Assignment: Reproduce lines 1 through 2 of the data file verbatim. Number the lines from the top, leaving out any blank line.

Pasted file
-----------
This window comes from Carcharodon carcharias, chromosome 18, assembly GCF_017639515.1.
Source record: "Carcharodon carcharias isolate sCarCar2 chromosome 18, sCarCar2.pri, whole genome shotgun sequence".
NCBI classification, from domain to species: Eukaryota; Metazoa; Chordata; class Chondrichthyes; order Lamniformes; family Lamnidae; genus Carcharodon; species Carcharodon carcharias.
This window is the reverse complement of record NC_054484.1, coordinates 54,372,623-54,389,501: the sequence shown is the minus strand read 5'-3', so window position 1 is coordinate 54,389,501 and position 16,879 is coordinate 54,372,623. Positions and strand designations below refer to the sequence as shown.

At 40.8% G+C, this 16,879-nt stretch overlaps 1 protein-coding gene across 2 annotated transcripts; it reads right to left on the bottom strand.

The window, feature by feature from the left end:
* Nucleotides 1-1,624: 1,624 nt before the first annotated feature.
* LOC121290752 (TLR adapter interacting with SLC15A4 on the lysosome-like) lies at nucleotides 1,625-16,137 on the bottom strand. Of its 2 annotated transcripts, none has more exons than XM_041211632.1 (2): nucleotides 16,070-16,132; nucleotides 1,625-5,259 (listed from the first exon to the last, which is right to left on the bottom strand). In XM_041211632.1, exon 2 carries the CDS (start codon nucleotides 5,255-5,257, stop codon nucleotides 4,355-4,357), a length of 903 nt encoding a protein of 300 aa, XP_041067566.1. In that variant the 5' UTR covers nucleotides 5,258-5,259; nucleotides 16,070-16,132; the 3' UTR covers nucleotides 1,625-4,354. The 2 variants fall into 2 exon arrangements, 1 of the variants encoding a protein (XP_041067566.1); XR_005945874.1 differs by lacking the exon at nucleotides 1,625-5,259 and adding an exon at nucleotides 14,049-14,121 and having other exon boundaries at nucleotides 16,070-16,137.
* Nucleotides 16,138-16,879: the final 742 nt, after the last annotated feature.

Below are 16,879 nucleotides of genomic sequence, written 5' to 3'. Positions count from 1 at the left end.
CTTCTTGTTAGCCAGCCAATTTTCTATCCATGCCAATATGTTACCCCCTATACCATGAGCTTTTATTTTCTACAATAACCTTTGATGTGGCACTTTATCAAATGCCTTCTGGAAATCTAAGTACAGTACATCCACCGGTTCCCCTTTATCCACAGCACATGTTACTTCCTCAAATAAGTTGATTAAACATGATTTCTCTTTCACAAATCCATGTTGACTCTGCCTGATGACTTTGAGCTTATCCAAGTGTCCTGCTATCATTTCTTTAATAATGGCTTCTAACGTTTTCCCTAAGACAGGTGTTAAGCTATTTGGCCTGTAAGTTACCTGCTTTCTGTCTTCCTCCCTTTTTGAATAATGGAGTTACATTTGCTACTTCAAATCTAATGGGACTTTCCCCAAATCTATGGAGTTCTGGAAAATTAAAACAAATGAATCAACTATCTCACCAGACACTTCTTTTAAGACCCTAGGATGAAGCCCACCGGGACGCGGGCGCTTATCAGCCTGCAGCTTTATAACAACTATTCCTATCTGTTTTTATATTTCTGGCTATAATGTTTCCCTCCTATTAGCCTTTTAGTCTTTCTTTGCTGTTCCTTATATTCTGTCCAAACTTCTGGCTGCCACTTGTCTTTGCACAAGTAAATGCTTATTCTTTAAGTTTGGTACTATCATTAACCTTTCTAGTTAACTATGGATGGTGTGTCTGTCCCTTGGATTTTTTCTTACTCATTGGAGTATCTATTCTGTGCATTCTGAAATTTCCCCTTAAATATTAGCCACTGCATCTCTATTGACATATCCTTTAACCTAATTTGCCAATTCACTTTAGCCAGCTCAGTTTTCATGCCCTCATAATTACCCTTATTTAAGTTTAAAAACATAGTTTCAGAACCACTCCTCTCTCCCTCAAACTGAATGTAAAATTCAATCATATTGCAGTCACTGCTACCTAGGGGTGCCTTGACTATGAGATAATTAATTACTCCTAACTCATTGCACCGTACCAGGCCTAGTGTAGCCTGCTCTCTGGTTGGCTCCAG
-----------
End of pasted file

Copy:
This window comes from Carcharodon carcharias, chromosome 18, assembly GCF_017639515.1.
Source record: "Carcharodon carcharias isolate sCarCar2 chromosome 18, sCarCar2.pri, whole genome shotgun sequence".